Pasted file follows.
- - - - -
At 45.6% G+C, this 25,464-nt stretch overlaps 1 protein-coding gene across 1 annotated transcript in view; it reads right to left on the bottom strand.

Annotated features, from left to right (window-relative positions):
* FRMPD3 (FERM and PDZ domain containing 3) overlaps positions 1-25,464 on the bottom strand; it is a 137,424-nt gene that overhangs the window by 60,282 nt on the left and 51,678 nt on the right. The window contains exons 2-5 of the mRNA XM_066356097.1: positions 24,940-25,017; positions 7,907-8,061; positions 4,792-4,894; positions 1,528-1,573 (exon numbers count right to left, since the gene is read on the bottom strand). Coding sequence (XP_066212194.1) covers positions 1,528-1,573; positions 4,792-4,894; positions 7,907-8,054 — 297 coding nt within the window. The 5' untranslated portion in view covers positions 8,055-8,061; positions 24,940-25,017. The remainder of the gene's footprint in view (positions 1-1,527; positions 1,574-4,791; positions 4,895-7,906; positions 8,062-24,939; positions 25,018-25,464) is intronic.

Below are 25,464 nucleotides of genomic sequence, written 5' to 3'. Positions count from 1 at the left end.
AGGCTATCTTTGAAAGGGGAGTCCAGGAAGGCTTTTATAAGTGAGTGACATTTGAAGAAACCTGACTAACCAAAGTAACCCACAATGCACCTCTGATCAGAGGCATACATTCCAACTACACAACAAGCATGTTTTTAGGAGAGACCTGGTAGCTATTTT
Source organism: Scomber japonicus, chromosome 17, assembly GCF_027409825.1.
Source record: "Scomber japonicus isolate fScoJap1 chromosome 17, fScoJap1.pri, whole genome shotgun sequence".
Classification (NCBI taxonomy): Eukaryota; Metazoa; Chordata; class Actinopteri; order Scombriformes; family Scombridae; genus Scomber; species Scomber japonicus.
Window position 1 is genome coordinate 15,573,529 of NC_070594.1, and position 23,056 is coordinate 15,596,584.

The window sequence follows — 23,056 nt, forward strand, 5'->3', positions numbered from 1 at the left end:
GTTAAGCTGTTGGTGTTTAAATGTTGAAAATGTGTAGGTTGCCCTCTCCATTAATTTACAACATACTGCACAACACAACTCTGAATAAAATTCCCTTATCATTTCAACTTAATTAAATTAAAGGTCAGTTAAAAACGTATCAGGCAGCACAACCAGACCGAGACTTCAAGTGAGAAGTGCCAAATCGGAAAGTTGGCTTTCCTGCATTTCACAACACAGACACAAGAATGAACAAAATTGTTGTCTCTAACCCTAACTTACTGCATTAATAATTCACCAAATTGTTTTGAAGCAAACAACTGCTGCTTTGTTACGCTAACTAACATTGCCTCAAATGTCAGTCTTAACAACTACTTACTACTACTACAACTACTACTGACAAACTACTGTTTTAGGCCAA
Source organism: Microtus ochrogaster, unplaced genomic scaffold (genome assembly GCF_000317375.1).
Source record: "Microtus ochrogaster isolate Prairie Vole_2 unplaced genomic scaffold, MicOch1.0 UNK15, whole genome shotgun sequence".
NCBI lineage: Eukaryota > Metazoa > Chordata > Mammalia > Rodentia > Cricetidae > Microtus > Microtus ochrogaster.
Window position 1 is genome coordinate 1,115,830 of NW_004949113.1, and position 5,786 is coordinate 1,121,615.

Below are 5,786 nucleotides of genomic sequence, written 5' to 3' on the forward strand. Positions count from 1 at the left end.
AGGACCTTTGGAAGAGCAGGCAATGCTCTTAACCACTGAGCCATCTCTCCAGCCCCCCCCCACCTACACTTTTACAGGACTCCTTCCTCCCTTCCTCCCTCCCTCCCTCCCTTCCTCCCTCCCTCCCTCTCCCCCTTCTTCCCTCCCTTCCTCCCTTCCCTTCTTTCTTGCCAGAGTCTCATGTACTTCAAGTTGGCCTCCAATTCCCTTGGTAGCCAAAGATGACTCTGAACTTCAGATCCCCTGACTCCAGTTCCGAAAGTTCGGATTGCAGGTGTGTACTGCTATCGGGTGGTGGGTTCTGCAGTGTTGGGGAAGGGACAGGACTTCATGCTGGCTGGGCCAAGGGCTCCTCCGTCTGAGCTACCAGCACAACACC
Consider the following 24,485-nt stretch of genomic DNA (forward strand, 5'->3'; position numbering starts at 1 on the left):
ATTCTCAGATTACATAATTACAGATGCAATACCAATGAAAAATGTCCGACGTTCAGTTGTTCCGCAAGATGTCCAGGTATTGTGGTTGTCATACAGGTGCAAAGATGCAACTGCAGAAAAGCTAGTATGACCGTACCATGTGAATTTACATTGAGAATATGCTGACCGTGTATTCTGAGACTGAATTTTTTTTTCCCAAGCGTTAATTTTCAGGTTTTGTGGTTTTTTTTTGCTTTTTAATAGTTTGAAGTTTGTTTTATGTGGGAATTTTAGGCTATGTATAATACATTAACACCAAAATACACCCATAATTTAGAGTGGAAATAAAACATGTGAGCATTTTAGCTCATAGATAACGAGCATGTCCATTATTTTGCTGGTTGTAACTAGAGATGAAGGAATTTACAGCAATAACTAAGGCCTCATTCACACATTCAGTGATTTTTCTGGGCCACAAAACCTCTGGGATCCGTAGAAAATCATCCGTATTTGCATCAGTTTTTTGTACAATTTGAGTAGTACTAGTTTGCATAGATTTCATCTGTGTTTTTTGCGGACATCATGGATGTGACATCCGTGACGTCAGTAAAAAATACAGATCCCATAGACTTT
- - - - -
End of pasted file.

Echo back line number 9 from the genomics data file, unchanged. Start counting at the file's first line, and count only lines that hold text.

Window position 1 is genome coordinate 15,573,529 of NC_070594.1, and position 23,056 is coordinate 15,596,584.